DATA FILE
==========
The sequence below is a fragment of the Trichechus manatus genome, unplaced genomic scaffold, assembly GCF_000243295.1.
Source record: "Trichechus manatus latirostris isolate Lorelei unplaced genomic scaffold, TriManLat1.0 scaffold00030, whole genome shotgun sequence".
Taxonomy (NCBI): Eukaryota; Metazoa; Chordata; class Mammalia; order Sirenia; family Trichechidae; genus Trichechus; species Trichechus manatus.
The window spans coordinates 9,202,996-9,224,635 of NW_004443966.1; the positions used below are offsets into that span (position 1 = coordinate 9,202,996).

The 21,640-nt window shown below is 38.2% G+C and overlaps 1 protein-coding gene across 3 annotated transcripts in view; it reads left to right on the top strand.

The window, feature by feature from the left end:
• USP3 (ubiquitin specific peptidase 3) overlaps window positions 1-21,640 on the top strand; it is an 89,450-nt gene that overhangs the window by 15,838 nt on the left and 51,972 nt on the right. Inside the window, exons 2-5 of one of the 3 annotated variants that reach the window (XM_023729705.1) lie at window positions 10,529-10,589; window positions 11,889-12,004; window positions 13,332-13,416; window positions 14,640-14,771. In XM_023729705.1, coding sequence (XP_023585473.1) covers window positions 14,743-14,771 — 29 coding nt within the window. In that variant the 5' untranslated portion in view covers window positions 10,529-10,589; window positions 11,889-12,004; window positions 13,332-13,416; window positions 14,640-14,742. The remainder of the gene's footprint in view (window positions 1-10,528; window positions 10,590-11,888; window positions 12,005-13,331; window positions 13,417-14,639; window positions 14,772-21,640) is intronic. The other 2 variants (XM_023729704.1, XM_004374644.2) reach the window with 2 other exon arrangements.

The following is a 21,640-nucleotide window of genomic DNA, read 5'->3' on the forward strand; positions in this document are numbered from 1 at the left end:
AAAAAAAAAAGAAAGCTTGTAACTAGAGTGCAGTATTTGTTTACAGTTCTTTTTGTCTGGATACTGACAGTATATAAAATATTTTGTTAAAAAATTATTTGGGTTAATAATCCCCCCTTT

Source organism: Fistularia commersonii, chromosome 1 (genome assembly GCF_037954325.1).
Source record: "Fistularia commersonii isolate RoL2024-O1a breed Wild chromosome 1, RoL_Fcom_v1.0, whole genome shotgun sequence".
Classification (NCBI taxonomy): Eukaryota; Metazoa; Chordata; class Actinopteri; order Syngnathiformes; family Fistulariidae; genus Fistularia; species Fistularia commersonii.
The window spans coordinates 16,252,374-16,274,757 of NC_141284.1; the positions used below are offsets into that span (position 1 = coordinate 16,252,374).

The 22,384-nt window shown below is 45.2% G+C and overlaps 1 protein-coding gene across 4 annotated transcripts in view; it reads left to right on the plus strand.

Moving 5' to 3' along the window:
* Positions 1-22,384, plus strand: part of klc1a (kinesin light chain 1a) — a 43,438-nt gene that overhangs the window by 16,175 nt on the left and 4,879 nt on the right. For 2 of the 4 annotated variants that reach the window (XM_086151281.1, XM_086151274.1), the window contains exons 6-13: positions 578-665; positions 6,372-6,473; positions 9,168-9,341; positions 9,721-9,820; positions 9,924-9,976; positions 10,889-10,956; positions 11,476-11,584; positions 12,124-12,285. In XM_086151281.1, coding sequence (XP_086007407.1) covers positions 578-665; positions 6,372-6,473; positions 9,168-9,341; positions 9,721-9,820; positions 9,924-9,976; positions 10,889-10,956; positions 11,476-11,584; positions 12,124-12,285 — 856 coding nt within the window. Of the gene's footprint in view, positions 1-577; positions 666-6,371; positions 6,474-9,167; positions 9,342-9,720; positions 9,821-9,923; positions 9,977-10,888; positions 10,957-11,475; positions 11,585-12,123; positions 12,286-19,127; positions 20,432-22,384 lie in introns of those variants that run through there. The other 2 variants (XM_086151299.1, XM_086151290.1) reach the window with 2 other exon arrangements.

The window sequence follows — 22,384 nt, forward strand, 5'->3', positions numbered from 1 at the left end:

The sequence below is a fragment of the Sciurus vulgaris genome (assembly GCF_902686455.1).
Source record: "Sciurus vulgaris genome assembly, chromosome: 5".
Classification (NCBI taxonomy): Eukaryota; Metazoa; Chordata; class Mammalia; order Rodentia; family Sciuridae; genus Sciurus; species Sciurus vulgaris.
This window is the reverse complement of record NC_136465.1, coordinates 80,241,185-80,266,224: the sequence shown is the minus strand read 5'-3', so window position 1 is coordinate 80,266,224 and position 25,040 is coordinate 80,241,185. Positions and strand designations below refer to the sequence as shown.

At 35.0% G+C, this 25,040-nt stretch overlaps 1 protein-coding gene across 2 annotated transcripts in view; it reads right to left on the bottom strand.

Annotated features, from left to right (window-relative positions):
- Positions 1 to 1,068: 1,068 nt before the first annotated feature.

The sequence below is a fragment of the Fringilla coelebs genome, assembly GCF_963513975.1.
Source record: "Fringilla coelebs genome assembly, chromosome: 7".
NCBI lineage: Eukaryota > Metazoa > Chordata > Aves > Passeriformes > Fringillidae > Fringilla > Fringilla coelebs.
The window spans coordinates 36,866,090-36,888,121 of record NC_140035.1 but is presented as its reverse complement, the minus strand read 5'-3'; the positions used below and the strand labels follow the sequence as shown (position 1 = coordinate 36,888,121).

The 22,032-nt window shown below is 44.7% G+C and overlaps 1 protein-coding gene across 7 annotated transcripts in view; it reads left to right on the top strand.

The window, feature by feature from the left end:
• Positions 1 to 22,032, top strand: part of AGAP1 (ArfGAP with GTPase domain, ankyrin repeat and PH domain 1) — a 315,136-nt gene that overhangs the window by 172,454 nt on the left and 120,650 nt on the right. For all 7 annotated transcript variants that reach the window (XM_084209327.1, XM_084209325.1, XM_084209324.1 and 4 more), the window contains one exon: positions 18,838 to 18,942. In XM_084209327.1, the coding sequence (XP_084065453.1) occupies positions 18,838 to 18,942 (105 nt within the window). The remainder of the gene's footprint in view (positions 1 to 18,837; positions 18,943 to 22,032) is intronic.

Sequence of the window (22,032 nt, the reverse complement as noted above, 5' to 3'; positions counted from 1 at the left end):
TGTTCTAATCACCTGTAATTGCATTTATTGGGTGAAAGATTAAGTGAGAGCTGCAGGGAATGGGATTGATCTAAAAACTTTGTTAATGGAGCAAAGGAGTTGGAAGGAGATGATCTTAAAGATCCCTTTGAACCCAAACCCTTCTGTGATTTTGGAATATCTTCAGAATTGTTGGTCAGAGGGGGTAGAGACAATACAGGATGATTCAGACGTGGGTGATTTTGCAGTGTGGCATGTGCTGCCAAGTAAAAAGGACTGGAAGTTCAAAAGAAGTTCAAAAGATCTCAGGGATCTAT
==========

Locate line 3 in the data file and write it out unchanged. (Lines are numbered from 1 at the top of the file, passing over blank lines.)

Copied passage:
Taxonomy (NCBI): Eukaryota; Metazoa; Chordata; class Mammalia; order Sirenia; family Trichechidae; genus Trichechus; species Trichechus manatus.